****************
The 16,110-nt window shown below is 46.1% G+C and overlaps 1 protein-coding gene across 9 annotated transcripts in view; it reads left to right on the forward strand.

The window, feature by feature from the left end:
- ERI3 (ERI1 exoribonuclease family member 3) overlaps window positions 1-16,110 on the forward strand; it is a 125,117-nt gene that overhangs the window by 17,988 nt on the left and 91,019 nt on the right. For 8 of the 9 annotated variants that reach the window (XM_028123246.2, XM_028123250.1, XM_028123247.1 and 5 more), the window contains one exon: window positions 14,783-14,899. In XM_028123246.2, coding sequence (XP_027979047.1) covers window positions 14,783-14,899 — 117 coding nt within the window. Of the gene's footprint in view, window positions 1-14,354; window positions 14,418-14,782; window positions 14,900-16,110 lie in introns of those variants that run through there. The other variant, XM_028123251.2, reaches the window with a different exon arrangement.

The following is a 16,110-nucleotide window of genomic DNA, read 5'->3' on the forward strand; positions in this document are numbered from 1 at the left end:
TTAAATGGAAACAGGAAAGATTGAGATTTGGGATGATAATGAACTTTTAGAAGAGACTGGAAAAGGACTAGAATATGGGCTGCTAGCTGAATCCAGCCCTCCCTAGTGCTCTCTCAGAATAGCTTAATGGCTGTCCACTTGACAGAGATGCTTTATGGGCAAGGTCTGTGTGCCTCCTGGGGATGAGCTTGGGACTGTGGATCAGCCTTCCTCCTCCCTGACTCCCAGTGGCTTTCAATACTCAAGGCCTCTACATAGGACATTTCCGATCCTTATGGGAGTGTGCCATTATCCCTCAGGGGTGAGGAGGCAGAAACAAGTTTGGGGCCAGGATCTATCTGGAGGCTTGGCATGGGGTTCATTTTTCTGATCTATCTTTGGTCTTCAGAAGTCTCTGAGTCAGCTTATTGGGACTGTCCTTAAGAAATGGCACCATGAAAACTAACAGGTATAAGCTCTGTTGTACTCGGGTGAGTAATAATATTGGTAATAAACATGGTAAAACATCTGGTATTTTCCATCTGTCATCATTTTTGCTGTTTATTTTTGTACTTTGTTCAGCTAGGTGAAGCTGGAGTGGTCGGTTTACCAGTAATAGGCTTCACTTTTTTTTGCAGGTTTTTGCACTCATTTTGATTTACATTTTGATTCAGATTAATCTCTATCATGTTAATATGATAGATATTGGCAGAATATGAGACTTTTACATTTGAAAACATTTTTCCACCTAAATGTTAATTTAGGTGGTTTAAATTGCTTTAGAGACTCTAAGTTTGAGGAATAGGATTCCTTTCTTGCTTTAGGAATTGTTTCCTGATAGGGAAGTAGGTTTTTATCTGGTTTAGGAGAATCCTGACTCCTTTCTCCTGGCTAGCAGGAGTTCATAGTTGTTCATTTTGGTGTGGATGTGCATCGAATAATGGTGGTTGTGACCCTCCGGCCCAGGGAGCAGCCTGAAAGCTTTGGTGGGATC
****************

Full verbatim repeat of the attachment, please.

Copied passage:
The 16,110-nt window shown below is 46.1% G+C and overlaps 1 protein-coding gene across 9 annotated transcripts in view; it reads left to right on the forward strand.

The window, feature by feature from the left end:
- ERI3 (ERI1 exoribonuclease family member 3) overlaps window positions 1-16,110 on the forward strand; it is a 125,117-nt gene that overhangs the window by 17,988 nt on the left and 91,019 nt on the right. For 8 of the 9 annotated variants that reach the window (XM_028123246.2, XM_028123250.1, XM_028123247.1 and 5 more), the window contains one exon: window positions 14,783-14,899. In XM_028123246.2, coding sequence (XP_027979047.1) covers window positions 14,783-14,899 — 117 coding nt within the window. Of the gene's footprint in view, window positions 1-14,354; window positions 14,418-14,782; window positions 14,900-16,110 lie in introns of those variants that run through there. The other variant, XM_028123251.2, reaches the window with a different exon arrangement.

The following is a 16,110-nucleotide window of genomic DNA, read 5'->3' on the forward strand; positions in this document are numbered from 1 at the left end:
TTAAATGGAAACAGGAAAGATTGAGATTTGGGATGATAATGAACTTTTAGAAGAGACTGGAAAAGGACTAGAATATGGGCTGCTAGCTGAATCCAGCCCTCCCTAGTGCTCTCTCAGAATAGCTTAATGGCTGTCCACTTGACAGAGATGCTTTATGGGCAAGGTCTGTGTGCCTCCTGGGGATGAGCTTGGGACTGTGGATCAGCCTTCCTCCTCCCTGACTCCCAGTGGCTTTCAATACTCAAGGCCTCTACATAGGACATTTCCGATCCTTATGGGAGTGTGCCATTATCCCTCAGGGGTGAGGAGGCAGAAACAAGTTTGGGGCCAGGATCTATCTGGAGGCTTGGCATGGGGTTCATTTTTCTGATCTATCTTTGGTCTTCAGAAGTCTCTGAGTCAGCTTATTGGGACTGTCCTTAAGAAATGGCACCATGAAAACTAACAGGTATAAGCTCTGTTGTACTCGGGTGAGTAATAATATTGGTAATAAACATGGTAAAACATCTGGTATTTTCCATCTGTCATCATTTTTGCTGTTTATTTTTGTACTTTGTTCAGCTAGGTGAAGCTGGAGTGGTCGGTTTACCAGTAATAGGCTTCACTTTTTTTTGCAGGTTTTTGCACTCATTTTGATTTACATTTTGATTCAGATTAATCTCTATCATGTTAATATGATAGATATTGGCAGAATATGAGACTTTTACATTTGAAAACATTTTTCCACCTAAATGTTAATTTAGGTGGTTTAAATTGCTTTAGAGACTCTAAGTTTGAGGAATAGGATTCCTTTCTTGCTTTAGGAATTGTTTCCTGATAGGGAAGTAGGTTTTTATCTGGTTTAGGAGAATCCTGACTCCTTTCTCCTGGCTAGCAGGAGTTCATAGTTGTTCATTTTGGTGTGGATGTGCATCGAATAATGGTGGTTGTGACCCTCCGGCCCAGGGAGCAGCCTGAAAGCTTTGGTGGGATC